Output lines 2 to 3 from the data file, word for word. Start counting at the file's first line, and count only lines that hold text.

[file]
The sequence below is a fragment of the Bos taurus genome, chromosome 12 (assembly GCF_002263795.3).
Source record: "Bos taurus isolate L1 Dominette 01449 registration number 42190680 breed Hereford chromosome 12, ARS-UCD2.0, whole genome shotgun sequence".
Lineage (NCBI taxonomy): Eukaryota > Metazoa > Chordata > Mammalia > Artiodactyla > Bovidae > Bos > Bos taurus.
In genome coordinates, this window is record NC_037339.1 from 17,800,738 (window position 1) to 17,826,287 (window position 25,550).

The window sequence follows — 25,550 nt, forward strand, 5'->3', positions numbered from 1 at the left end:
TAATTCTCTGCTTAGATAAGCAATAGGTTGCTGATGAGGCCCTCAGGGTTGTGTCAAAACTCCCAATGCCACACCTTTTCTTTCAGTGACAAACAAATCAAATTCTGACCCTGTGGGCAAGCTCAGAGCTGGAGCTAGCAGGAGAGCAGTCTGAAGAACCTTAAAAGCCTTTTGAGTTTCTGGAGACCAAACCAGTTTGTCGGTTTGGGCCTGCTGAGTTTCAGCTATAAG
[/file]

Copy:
Source record: "Bos taurus isolate L1 Dominette 01449 registration number 42190680 breed Hereford chromosome 12, ARS-UCD2.0, whole genome shotgun sequence".
Lineage (NCBI taxonomy): Eukaryota > Metazoa > Chordata > Mammalia > Artiodactyla > Bovidae > Bos > Bos taurus.